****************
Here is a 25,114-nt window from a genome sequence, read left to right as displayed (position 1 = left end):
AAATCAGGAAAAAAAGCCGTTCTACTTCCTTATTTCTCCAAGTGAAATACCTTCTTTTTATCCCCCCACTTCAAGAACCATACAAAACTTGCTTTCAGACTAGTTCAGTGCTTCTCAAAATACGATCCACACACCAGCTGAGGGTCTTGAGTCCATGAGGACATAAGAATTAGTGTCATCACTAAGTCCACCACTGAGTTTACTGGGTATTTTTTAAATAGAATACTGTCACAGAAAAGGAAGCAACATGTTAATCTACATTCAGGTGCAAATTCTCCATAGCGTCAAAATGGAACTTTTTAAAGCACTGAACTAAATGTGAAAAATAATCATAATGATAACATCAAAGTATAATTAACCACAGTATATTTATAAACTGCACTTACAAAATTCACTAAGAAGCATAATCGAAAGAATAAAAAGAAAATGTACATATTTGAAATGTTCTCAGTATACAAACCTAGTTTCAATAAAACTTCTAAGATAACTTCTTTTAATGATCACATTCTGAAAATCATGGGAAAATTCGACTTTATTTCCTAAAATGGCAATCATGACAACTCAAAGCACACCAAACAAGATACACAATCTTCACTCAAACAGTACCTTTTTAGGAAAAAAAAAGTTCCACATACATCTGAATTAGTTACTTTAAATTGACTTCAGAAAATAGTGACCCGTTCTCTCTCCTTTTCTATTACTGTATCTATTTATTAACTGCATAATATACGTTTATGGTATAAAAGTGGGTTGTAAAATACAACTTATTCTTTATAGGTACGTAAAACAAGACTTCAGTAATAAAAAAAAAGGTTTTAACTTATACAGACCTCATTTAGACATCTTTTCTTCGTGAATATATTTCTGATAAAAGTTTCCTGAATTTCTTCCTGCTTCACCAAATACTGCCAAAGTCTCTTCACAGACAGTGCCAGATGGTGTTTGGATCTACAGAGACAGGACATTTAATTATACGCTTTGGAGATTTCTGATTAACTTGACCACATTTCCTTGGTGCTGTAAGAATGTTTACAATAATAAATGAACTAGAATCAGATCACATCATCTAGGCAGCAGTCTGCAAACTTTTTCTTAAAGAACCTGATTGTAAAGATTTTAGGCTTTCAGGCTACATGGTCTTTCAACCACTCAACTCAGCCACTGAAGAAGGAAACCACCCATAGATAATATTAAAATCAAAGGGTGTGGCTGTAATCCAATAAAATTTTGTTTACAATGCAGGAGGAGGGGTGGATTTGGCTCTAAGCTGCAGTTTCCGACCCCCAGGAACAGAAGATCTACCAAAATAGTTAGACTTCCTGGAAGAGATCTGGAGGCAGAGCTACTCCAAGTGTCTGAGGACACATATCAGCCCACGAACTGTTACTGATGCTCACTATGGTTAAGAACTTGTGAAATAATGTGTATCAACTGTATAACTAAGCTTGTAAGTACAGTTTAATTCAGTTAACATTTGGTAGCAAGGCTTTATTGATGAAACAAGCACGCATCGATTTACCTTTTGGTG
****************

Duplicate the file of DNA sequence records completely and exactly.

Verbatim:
Here is a 25,114-nt window from a genome sequence, read left to right as displayed (position 1 = left end):
AAATCAGGAAAAAAAGCCGTTCTACTTCCTTATTTCTCCAAGTGAAATACCTTCTTTTTATCCCCCCACTTCAAGAACCATACAAAACTTGCTTTCAGACTAGTTCAGTGCTTCTCAAAATACGATCCACACACCAGCTGAGGGTCTTGAGTCCATGAGGACATAAGAATTAGTGTCATCACTAAGTCCACCACTGAGTTTACTGGGTATTTTTTAAATAGAATACTGTCACAGAAAAGGAAGCAACATGTTAATCTACATTCAGGTGCAAATTCTCCATAGCGTCAAAATGGAACTTTTTAAAGCACTGAACTAAATGTGAAAAATAATCATAATGATAACATCAAAGTATAATTAACCACAGTATATTTATAAACTGCACTTACAAAATTCACTAAGAAGCATAATCGAAAGAATAAAAAGAAAATGTACATATTTGAAATGTTCTCAGTATACAAACCTAGTTTCAATAAAACTTCTAAGATAACTTCTTTTAATGATCACATTCTGAAAATCATGGGAAAATTCGACTTTATTTCCTAAAATGGCAATCATGACAACTCAAAGCACACCAAACAAGATACACAATCTTCACTCAAACAGTACCTTTTTAGGAAAAAAAAAGTTCCACATACATCTGAATTAGTTACTTTAAATTGACTTCAGAAAATAGTGACCCGTTCTCTCTCCTTTTCTATTACTGTATCTATTTATTAACTGCATAATATACGTTTATGGTATAAAAGTGGGTTGTAAAATACAACTTATTCTTTATAGGTACGTAAAACAAGACTTCAGTAATAAAAAAAAAGGTTTTAACTTATACAGACCTCATTTAGACATCTTTTCTTCGTGAATATATTTCTGATAAAAGTTTCCTGAATTTCTTCCTGCTTCACCAAATACTGCCAAAGTCTCTTCACAGACAGTGCCAGATGGTGTTTGGATCTACAGAGACAGGACATTTAATTATACGCTTTGGAGATTTCTGATTAACTTGACCACATTTCCTTGGTGCTGTAAGAATGTTTACAATAATAAATGAACTAGAATCAGATCACATCATCTAGGCAGCAGTCTGCAAACTTTTTCTTAAAGAACCTGATTGTAAAGATTTTAGGCTTTCAGGCTACATGGTCTTTCAACCACTCAACTCAGCCACTGAAGAAGGAAACCACCCATAGATAATATTAAAATCAAAGGGTGTGGCTGTAATCCAATAAAATTTTGTTTACAATGCAGGAGGAGGGGTGGATTTGGCTCTAAGCTGCAGTTTCCGACCCCCAGGAACAGAAGATCTACCAAAATAGTTAGACTTCCTGGAAGAGATCTGGAGGCAGAGCTACTCCAAGTGTCTGAGGACACATATCAGCCCACGAACTGTTACTGATGCTCACTATGGTTAAGAACTTGTGAAATAATGTGTATCAACTGTATAACTAAGCTTGTAAGTACAGTTTAATTCAGTTAACATTTGGTAGCAAGGCTTTATTGATGAAACAAGCACGCATCGATTTACCTTTTGGTG